Black Farmers in the USA and Michigan: Longevity, Empowerment, and Food Sovereignty

Journal of African American Studies volume 22, pages49–76 (2018)

OKT is sharing this important journal article in parts over the next few weeks. Here is part two.

A National Overview

Historical Context

Free and enslaved blacks have farmed the American soil for almost four centuries. One of the earliest black farm owners in the USA is believed to be Anthony (Antonio) Johnson, an Angolan, who was brought to Jamestown in colonial Virginia in 1619 as an indentured servant. After gaining his freedom around 1835, Johnson and his wife, Mary, grew corn and tobacco on their 250-acre farm. The wealthy couple later moved to Somerset County, Maryland, where they cultivated 300 acres of land (Berlin 1998; Hinson and Robinson 2008, p. 284; Foner 1980; Breen and Innis 1980, pp. 10–17).

The Johnson’s success is unusual because it was difficult for blacks to own land and operate farms of their own. There were legislative attempts to prohibit black landownership as early as 1818, and the barriers erected to prevent blacks from acquiring land in the South were very effective. In only one state, Virginia, was there substantial black landowners. In 1860, blacks owned 13,000 tracts of land in the state’s Tidewater counties (Gray 1949, p. 528; Fisher 1973, p. 481). Up until the early 1860s, black landownership was realized in a haphazard fashion. As the Civil War waned, attempts to sell land to blacks became more structured. The first attempt at organized land distribution involving blacks occurred in 1862 when William Tecumseh Sherman ordered confiscated Confederate plantations to be sold (Reynolds 2002, p. 20; Pease and Pease 1963, pp. 139–141; Hinson and Robison 2008, p. 286).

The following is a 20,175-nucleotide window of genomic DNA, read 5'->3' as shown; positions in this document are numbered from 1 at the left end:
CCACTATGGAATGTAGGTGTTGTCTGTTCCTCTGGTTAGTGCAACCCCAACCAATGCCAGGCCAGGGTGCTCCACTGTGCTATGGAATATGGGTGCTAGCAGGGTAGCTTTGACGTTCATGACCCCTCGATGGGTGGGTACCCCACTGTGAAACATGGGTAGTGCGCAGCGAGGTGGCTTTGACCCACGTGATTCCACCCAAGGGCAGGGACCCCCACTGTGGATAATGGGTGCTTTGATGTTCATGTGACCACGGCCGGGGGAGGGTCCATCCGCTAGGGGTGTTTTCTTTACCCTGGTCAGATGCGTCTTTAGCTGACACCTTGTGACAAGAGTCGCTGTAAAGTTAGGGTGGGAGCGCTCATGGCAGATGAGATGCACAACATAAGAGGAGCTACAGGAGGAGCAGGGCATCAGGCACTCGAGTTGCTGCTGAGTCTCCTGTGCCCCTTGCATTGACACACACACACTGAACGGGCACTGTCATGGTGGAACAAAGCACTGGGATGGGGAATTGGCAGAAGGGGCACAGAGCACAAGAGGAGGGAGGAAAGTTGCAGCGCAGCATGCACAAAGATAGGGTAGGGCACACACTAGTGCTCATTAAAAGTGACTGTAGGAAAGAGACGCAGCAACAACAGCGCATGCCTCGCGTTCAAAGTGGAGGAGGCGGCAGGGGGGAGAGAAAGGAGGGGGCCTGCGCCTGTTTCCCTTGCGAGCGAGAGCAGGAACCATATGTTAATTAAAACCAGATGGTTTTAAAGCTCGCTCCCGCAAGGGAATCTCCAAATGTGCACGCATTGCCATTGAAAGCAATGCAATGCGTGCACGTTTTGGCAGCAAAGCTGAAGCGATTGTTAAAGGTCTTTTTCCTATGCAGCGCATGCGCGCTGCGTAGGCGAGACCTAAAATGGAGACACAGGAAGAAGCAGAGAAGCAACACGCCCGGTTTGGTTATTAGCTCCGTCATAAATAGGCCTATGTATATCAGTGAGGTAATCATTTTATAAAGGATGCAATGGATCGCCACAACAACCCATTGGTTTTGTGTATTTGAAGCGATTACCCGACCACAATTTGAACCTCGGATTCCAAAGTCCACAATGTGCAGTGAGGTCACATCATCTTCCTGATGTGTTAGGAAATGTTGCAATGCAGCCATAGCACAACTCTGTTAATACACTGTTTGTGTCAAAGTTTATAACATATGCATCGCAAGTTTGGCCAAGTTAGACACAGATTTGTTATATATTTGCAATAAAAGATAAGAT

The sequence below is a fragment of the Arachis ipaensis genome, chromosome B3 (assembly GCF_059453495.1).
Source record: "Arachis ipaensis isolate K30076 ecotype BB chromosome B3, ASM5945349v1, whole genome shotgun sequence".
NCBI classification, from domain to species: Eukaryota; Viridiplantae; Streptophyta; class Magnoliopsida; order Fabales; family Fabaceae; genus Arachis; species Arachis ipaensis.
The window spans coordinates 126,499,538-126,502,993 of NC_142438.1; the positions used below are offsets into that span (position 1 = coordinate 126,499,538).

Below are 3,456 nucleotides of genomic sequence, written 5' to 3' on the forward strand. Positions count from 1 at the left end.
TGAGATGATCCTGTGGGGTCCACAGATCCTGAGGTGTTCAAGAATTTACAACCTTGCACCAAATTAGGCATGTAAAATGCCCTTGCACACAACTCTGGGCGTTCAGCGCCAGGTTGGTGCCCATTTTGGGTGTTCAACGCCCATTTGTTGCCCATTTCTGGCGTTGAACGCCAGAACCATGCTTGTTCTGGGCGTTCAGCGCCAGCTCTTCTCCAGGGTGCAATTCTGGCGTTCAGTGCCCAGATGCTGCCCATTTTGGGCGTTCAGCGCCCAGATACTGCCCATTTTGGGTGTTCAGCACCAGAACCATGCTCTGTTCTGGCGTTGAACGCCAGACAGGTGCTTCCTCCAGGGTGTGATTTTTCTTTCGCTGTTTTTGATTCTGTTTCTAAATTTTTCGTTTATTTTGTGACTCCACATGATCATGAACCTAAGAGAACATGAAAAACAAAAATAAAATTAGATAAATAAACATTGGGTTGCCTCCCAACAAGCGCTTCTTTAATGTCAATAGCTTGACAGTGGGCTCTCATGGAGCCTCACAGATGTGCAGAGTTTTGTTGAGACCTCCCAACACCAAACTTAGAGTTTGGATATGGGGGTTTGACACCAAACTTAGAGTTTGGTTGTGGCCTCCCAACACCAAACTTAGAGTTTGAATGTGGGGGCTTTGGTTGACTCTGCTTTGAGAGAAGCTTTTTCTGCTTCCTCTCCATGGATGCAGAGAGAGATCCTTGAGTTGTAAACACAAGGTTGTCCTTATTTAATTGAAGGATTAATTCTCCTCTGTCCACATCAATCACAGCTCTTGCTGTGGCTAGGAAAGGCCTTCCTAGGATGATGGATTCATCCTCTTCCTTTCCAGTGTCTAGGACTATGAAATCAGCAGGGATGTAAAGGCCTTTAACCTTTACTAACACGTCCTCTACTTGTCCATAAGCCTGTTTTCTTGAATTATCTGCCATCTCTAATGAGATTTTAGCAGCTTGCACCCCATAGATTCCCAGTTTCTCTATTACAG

Farming by free blacks accelerated during reconstruction as increased numbers of blacks acquired their own land. The Freedmen’s Bureau Act of 1865 called for 40-acre parcels to be carved out of abandoned plantations and unsettled lands and sold to former slaves. That year, about 40,000 blacks were settled on tracts on the Carolina Sea Islands and cultivated thousands of acres of environmentally vulnerable lands in swamps, tidal flats, river bottomlands, and flood zones. The opposition to black landownership was strong and some blacks were forced off the land they had acquired. Consequently, by late 1865, Andrew Johnson’s administration halted the Union Army’s efforts to distribute land to blacks. A second Freedmen’s Bureau Act was passed in 1866 but it had no specifications for distributing tracts of land to blacksFootnote1(Bennett 1993, pp. 186–191; Reynolds 2002, p. 2–3; Shannon 1968, p. 84). Eventually, most of the land confiscated from former plantation owners were restored to the former owners and the impact of the Freedmen’s Bureau was quite limited (Fisher 1973, p. 482). The government’s reluctance to subdivide plantations hindered widespread distribution of land to blacks (Reynolds 2002, p. 3).